So another 3 hours of driving and we were back where we'd started that morning: tired, weary, and grumpy. I had to change my socks as I'd accidentally gotten ankle deep in mud taking the hot springs photo, and when I was given the suitcaseonwheels one of the zippers was now broken so I could no longer lock it. Another thing to add to the list, I told the drivers, who again offered nothing more than a shoulder shrug.
Fortunately everyone's spirits for the afternoon drive were livened up with a decent spliff, first one of the trip, and whoo we were wasted. Me and one of the other girls especially. Made the trip bearable, with group giggling sessions etc. We finally arrived in Uyuni after 7pm, I think it was about 14 hours in the jeep. Because of the detour we didn't stay in the Salt Hotel.
Pink flamingos on Day 3
By Day 4 no one could be bothered getting up to watch the Sunrise over the Salar so we agreed to leave for the Salar (Salt Flats) at 8:30am. Inexplicably the drivers showed up late so we weren't on the road until closer to 10am. Finally we arrived, what we'd travelled 4 days to see. Yeah, it's a lot of salt all right. But I couldn't help but feel a tinge of disappointment, given the shit trip we'd been through to get there. I certainly wasn't the only one moaning, in fact I hardly moaned at all until I'd reached breaking point after about 12 hours in the jeep on Day 3. Worst trip ever, one of the girls said. Also, although it is huge I thought the Salar would be bigger. I thought it would be salt as far as the eye could see in all directions - a huge dry white desert - which it kind of was, except you could always see mountains on the horizon on three sides so you knew where it ended. Nevertheless our spirits were lifted and we stopped a couple of times to take silly salt photos.
Me doing a salty Trent-jump
Salty skydiving star formation
The surface itself was quite hard and rocky, and varied in depth from 2 inches to about 2 metres. Underneath the salt is a river system.
We stopped for lunch at Isla Pescados (Fish Island) which was a rocky outcrop in the centre of the Salar covered in cactuses. We walked the short trail around that, taking more silly photos, while the drivers prepared a tasty lunch.
We enjoyed Fish Island a lot, the weather was warm and for the first time in 4 days an icy wind wasn't blowing in our faces. The cactuses were amazing, I've never seen them growing so close together anywhere. I'm fascinated by cactuses - they take so long to grow that the 3m ones are hundreds of years old. A sign in front of a 12m cactus said it was 1200 years old!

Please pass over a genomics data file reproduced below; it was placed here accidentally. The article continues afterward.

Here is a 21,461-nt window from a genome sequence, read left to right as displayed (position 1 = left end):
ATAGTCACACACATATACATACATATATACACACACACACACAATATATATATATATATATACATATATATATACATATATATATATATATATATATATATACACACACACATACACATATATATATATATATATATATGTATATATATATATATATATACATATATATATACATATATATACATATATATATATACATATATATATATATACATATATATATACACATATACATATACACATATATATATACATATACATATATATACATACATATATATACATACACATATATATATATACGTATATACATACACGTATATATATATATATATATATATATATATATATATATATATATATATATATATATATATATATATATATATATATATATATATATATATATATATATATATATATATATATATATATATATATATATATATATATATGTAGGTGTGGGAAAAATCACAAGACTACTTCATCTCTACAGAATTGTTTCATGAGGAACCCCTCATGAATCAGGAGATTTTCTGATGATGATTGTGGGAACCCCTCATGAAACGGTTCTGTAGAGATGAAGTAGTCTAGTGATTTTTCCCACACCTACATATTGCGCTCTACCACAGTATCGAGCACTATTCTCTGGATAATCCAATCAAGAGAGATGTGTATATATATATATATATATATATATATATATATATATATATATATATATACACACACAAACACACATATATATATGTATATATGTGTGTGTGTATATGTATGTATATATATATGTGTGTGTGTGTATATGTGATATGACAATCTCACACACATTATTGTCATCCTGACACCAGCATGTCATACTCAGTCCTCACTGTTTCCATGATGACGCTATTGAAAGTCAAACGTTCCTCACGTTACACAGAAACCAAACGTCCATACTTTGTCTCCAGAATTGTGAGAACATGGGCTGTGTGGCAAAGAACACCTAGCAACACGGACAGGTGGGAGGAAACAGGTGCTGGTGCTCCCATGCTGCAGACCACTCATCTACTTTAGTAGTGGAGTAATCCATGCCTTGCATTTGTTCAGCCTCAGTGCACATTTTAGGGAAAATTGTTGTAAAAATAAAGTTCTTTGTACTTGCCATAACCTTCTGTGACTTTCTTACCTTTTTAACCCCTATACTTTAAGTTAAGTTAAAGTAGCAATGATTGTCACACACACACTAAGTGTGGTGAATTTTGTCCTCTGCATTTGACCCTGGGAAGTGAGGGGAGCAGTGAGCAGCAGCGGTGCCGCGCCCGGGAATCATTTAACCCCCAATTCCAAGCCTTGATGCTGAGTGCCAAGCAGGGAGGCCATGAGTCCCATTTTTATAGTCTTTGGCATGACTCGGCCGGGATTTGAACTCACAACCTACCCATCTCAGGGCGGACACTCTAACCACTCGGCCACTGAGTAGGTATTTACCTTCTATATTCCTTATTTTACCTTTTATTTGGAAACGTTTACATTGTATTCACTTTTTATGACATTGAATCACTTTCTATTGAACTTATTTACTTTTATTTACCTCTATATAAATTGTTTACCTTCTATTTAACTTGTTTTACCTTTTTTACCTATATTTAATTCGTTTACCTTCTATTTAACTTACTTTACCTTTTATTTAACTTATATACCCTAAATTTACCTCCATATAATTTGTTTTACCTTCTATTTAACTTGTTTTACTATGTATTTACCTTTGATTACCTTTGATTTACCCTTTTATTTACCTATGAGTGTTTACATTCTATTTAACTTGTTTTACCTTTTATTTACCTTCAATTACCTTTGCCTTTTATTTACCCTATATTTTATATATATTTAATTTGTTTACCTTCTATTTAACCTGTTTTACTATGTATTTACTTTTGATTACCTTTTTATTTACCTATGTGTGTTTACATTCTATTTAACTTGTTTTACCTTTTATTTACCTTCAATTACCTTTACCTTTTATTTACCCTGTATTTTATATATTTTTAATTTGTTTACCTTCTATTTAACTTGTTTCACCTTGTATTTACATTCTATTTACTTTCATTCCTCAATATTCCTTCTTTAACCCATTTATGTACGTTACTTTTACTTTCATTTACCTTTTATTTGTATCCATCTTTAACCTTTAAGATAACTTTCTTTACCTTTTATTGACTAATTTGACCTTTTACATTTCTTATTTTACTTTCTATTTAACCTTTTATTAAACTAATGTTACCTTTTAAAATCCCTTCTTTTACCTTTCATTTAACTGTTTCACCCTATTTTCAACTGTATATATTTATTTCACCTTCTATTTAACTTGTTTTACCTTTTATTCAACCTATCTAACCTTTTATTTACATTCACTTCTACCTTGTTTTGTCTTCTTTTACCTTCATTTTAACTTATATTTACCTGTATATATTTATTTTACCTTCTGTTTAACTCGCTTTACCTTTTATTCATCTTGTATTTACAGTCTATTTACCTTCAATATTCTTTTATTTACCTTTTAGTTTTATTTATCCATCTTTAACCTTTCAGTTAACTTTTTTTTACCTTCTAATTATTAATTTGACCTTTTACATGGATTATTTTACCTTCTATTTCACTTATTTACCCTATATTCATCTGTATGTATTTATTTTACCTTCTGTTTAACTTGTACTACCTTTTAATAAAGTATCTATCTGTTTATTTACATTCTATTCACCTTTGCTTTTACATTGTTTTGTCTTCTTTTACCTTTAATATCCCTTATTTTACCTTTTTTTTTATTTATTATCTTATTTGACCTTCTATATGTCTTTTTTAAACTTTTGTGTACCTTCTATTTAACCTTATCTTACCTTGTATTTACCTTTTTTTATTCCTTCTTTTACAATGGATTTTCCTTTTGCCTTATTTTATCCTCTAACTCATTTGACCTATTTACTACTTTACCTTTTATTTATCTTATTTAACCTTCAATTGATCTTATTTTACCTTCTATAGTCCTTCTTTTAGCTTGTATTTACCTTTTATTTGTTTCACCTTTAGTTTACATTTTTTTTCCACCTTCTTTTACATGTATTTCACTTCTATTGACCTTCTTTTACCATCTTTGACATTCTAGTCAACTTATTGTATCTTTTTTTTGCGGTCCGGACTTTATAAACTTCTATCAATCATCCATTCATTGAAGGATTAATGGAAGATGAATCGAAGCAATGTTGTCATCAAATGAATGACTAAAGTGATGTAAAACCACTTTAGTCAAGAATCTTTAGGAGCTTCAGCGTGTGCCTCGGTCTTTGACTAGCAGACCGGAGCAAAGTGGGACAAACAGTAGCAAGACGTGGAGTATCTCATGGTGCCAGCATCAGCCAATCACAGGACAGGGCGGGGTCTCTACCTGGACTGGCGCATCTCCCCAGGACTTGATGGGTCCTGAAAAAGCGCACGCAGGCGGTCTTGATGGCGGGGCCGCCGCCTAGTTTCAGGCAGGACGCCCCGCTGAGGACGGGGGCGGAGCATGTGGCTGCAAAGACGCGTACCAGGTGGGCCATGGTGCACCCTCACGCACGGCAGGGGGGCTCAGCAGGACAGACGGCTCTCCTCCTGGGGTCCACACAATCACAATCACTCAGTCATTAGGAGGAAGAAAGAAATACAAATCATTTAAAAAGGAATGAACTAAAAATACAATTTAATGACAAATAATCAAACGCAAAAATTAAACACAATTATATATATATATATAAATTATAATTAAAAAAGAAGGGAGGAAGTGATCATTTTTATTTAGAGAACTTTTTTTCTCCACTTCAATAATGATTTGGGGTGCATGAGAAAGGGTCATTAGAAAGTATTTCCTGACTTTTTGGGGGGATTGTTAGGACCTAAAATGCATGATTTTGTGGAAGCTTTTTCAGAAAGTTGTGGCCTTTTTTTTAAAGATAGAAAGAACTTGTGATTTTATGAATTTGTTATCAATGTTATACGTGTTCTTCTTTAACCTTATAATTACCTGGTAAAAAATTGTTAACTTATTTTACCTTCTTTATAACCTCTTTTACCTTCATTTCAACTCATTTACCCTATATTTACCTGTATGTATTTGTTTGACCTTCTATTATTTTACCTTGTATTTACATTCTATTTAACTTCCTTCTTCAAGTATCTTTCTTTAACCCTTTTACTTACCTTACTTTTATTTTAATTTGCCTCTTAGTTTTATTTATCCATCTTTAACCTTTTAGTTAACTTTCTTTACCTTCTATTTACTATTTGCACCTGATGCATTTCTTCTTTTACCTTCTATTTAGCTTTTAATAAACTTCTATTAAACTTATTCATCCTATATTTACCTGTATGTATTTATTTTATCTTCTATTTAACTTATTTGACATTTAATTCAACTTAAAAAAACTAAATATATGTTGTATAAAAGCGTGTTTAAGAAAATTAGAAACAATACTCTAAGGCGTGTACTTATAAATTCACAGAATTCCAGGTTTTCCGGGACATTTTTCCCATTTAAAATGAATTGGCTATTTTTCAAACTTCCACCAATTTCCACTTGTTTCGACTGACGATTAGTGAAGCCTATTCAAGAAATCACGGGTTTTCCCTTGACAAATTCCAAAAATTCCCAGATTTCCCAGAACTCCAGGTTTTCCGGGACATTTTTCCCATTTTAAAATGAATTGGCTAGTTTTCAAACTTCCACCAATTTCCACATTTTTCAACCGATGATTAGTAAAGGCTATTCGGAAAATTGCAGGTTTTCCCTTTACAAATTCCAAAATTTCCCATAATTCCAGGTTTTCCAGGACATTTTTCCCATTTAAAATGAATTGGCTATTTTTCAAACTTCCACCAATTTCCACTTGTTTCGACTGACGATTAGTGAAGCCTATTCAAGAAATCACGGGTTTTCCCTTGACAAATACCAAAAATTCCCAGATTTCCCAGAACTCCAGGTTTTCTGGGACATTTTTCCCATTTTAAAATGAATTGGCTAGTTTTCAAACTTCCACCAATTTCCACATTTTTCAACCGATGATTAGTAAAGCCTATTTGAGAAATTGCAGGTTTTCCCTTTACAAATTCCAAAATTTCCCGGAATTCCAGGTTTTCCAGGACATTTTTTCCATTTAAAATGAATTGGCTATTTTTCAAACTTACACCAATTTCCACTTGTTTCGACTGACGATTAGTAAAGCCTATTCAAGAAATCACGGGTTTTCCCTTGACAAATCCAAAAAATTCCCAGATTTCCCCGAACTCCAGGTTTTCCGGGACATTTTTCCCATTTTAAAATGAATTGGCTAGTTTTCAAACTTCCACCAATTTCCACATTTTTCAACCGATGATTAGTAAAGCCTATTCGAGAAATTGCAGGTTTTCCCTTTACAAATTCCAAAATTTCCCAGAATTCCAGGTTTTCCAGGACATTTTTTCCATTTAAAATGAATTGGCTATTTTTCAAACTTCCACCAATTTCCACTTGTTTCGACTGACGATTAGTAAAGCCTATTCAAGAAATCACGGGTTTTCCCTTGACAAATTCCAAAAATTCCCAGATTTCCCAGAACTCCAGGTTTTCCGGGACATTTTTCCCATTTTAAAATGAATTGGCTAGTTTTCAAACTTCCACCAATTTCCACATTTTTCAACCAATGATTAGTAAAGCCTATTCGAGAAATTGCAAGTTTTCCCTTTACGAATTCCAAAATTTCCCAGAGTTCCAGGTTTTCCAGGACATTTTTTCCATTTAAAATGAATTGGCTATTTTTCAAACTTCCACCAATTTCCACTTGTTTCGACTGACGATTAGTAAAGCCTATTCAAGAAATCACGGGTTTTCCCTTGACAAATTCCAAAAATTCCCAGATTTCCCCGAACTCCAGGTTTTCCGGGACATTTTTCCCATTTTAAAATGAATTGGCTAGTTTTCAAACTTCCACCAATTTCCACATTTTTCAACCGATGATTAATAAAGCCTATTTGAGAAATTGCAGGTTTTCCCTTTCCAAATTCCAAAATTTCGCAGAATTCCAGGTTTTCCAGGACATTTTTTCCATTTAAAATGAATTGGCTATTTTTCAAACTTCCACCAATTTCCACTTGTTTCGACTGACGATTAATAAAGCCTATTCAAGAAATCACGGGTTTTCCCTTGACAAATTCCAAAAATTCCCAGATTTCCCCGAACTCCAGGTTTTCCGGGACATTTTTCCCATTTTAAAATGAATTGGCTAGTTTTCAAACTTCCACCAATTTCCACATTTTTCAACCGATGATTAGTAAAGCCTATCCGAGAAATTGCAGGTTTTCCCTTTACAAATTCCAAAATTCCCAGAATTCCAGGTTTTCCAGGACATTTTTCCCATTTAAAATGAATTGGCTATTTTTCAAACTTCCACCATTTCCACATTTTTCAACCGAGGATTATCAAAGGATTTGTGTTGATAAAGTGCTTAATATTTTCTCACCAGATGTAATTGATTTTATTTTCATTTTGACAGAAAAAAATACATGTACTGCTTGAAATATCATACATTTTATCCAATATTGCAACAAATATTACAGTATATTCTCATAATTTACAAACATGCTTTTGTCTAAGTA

Me and the 12m tall (1200 years old) cactus
After lunch we visited a Salt Hotel, it wasn't the Salt Hotel we were supposed to stay in but the original one which is now closed to guests because of environmental contamination from the toilets and showers.
The Salt Hotel
It was pretty cool, the walls were made of bricks cut from the salt, and the tables and chairs inside were all salt too (with pillows). The salt in this form is just like a white rock - very hard and very heavy, so rearranging the furniture was out of the question.
A lounge inside the Salt Hotel
Leaving the Salar
Finally, we visited the train cemetary near Uyuni. Dozens of old English and German locomotives from the silver mining days are parked end to in a grass area just out of town. I enjoyed it, but the girls stayed in the car sheltered from the unyielding wind.
So, that was the tour over with. 3 of the group left town that night while 3 of us stayed. I was in no mood for getting into a bus so I stayed in town. I'd also left my keys behind in Quetana Chico when we'd returned to the hotel and I'd changed my wet socks on Day 3, so I had to somehow get them back. The keys aren't too important and are replaceable but the keyring is a tiny Leatherman pocketknife thingee given to me before I went on my SE Asia trip in 2002 (thanks Mikey!). Those of you who read my trip journal from that trip may recall I made a six hour return trip involving paying a guy on a motorbike and riding atop a truck local-style to retrieve the Leatherman when I'd left it behind in a hotel on Flores Island in Indonesia. Trouble is, this time I'm not 100% sure I left it in the hotel and its more like a 14 hour return trip. So here I am stuck in the town of Uyuni 3 days now, trying to get hold of the hotel owners by CB radio and asking them if they've found my keys and if they can send them here.
A policeman in front of Uyuni's Clock Tower
Uyuni is pretty boring, it's also full of backpackers coming to see the Salar. So I've had plenty of time to catch up on the blog. Food and internet are my two major expenses here and they're both twice the price they were in Tupiza. I've got an appointment booked with the CB radio at 8am tomorrow morning so hopefully I'll know whether they've found them, in which case I'll wait for them to send them here, or whether I can move on.
Update: at 8am they told me they'd found my keys and keyring and would be sending them on the next tour bus. That was yesterday, so they should be arriving today, in which case I can get out of here tomorrow. If they arrive!